Most drivers have experienced skidding in rainy weather, but now an Italian start-up has invented an intelligent jet spray system that it says can prevent hydroplaning by splashing water in front of or around the tyres.

Hydroplaning happens when a layer of water builds up between the tyres of a vehicle and the road and is extremely dangerous as the driver loses control of the vehicle. While vehicles today are equipped with modern driver assistance systems, none of these has been specifically designed to combat aquaplaning, and they’re all inefficient in this situation, says Easy Rain, which came up with a solution.

The new system consists of a car sensor central processing unit (CPU), an Easy Rain CPU, water tank, and a pneumatic and hydraulic system. Water jets are installed in front of the four tyres. When activated, the jets will spray a suitable quantity, pressure, direction and shape of water on and around the tyres.

Paolo Cistaro, financial and marketing director of Easy Rain, says the system is compatible and sustainable within a vehicle’s architecture, and is integrated with modern intelligent driver assistance systems. He says because the system is able to recover the water already present around the tyre when the road condition is wet, there is no need for a large tank, thus reducing the weight of the vehicle; this is particularly important for car manufacturers.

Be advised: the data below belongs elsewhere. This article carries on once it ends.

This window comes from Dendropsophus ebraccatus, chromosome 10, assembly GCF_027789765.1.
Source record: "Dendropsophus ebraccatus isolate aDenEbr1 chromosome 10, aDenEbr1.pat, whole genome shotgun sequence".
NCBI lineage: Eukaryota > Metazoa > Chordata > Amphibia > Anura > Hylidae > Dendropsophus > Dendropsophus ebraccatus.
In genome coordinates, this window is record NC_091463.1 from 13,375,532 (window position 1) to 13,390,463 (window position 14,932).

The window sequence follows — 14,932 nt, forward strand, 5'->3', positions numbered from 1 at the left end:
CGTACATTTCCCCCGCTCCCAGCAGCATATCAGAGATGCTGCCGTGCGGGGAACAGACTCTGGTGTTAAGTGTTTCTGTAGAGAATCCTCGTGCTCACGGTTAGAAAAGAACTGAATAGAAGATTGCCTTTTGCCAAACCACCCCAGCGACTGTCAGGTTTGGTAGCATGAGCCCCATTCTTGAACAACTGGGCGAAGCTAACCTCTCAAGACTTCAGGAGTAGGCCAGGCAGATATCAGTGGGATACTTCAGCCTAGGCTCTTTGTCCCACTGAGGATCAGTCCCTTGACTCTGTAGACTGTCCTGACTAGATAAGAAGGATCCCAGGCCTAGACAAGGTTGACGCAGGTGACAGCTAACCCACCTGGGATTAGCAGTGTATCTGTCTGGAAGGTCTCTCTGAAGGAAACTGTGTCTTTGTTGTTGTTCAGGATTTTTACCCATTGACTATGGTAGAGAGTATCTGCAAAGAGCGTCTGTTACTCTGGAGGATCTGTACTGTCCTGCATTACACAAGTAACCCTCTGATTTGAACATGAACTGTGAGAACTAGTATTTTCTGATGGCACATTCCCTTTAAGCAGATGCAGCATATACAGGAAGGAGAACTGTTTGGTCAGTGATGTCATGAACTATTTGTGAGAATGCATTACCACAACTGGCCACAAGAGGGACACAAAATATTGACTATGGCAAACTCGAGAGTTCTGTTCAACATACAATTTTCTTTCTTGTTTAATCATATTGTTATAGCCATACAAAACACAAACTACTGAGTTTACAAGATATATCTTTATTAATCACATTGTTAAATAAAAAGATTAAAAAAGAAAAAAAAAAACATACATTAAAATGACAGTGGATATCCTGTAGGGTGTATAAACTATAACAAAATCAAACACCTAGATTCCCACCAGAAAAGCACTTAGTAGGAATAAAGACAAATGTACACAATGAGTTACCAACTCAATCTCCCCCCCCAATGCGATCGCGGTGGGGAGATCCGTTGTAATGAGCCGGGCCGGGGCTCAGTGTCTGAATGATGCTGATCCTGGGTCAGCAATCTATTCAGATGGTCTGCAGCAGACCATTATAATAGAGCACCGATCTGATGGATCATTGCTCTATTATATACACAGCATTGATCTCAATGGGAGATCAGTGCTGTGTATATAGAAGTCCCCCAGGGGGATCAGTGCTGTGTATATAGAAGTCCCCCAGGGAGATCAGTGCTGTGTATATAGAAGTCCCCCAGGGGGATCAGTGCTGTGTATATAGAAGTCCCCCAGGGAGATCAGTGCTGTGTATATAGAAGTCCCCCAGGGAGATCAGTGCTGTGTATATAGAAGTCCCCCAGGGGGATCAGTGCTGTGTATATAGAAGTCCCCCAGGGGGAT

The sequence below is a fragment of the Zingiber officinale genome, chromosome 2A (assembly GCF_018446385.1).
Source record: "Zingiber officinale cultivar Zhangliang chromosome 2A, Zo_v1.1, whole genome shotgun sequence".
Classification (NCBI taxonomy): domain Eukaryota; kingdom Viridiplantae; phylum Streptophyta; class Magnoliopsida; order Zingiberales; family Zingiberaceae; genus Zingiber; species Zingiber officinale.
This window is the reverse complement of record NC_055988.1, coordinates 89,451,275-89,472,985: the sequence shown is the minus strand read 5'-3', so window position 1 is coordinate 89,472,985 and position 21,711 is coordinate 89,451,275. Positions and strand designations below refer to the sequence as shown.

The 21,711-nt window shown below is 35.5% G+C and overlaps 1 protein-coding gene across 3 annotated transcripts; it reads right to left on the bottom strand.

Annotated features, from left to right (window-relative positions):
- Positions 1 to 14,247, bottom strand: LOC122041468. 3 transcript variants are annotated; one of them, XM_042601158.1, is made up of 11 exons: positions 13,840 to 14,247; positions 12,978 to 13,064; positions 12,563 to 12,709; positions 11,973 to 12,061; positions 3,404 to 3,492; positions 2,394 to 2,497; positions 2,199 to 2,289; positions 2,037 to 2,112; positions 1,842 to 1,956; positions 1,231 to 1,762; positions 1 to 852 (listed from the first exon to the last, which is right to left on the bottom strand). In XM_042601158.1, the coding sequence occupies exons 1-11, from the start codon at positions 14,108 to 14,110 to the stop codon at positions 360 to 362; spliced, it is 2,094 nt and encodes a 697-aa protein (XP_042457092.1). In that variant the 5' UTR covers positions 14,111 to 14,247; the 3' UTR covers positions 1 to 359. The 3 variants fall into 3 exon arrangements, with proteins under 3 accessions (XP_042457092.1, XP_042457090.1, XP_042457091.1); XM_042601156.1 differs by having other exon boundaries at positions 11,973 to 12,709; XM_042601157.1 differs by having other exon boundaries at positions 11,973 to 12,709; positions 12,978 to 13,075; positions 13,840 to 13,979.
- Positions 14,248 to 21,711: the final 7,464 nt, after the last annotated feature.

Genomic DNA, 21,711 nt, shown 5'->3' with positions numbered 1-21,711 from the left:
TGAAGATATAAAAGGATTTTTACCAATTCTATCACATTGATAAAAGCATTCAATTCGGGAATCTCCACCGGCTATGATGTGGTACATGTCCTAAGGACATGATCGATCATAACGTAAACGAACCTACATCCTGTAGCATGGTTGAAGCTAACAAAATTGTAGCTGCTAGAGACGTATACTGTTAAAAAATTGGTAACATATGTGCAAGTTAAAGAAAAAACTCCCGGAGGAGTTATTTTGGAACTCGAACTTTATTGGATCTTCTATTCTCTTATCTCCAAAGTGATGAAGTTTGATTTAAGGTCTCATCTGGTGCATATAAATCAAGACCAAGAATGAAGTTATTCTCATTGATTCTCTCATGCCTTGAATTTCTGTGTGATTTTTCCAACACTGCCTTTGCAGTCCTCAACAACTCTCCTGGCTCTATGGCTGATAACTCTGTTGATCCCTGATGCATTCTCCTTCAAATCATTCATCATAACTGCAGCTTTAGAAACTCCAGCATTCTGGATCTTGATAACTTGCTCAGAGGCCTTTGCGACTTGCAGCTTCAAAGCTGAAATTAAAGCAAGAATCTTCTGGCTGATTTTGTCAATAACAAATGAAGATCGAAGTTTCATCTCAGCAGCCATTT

The system is a result of collaboration between Easy Rain and several leading technical universities in Italy. The company worked with the Polytechnic of Milano in 2014 for the validation of the physical principle. In 2015, it worked with the Polytechnic of Turin for the realisation of a prototype: an Alfa Romeo 159 equipped with vanguard equipment (hardware and software) capable of monitoring all relevant values, and an auto-activation system capable of detecting the start of hydroplaning. Track testing and validation of functionalities were carried out in 2015 and 2016 in cooperation with the Polytechnic of Turin at the Pirelli test track in Vizzola, Italy.

The company is now planning for a second-phase development: a market-ready prototype which is pre-industrialised, fully functional, optimised (cost, weight, dimension, consumption) in conjunction with Politecnico of Torino and leading automotive engineering firm Altran.

“The attention that automotive industries are focusing on us is mostly related to the autonomous driving, which is one of major concern in assessing safety distances in the case of wet and therefore potential dangers,” Cistaro adds.

He expects the system to be ready for the market at the end of a further two years of research, where the product will be miniaturised, industrialised and homologated.